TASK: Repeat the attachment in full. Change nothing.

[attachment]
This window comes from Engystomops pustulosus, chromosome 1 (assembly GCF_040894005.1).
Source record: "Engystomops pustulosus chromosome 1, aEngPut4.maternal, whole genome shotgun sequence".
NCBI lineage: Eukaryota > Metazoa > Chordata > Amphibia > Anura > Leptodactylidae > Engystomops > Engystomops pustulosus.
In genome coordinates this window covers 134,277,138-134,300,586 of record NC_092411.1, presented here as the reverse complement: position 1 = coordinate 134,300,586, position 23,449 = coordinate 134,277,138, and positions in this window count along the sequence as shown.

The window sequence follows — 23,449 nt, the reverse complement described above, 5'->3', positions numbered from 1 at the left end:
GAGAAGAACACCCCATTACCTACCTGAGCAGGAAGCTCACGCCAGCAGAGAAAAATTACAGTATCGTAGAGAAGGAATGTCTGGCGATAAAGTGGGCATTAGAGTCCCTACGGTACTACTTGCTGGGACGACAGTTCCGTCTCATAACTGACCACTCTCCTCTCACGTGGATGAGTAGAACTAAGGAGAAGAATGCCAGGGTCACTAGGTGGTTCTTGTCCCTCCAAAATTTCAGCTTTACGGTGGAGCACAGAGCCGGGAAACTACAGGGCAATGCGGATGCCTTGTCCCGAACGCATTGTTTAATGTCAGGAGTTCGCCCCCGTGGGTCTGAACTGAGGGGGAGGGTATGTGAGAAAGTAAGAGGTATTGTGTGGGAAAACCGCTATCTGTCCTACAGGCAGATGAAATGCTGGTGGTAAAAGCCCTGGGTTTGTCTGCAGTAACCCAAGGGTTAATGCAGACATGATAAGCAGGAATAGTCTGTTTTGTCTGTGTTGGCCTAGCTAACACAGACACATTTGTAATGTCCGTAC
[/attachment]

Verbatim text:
This window comes from Engystomops pustulosus, chromosome 1 (assembly GCF_040894005.1).
Source record: "Engystomops pustulosus chromosome 1, aEngPut4.maternal, whole genome shotgun sequence".
NCBI lineage: Eukaryota > Metazoa > Chordata > Amphibia > Anura > Leptodactylidae > Engystomops > Engystomops pustulosus.
In genome coordinates this window covers 134,277,138-134,300,586 of record NC_092411.1, presented here as the reverse complement: position 1 = coordinate 134,300,586, position 23,449 = coordinate 134,277,138, and positions in this window count along the sequence as shown.

The window sequence follows — 23,449 nt, the reverse complement described above, 5'->3', positions numbered from 1 at the left end:
GAGAAGAACACCCCATTACCTACCTGAGCAGGAAGCTCACGCCAGCAGAGAAAAATTACAGTATCGTAGAGAAGGAATGTCTGGCGATAAAGTGGGCATTAGAGTCCCTACGGTACTACTTGCTGGGACGACAGTTCCGTCTCATAACTGACCACTCTCCTCTCACGTGGATGAGTAGAACTAAGGAGAAGAATGCCAGGGTCACTAGGTGGTTCTTGTCCCTCCAAAATTTCAGCTTTACGGTGGAGCACAGAGCCGGGAAACTACAGGGCAATGCGGATGCCTTGTCCCGAACGCATTGTTTAATGTCAGGAGTTCGCCCCCGTGGGTCTGAACTGAGGGGGAGGGTATGTGAGAAAGTAAGAGGTATTGTGTGGGAAAACCGCTATCTGTCCTACAGGCAGATGAAATGCTGGTGGTAAAAGCCCTGGGTTTGTCTGCAGTAACCCAAGGGTTAATGCAGACATGATAAGCAGGAATAGTCTGTTTTGTCTGTGTTGGCCTAGCTAACACAGACACATTTGTAATGTCCGTAC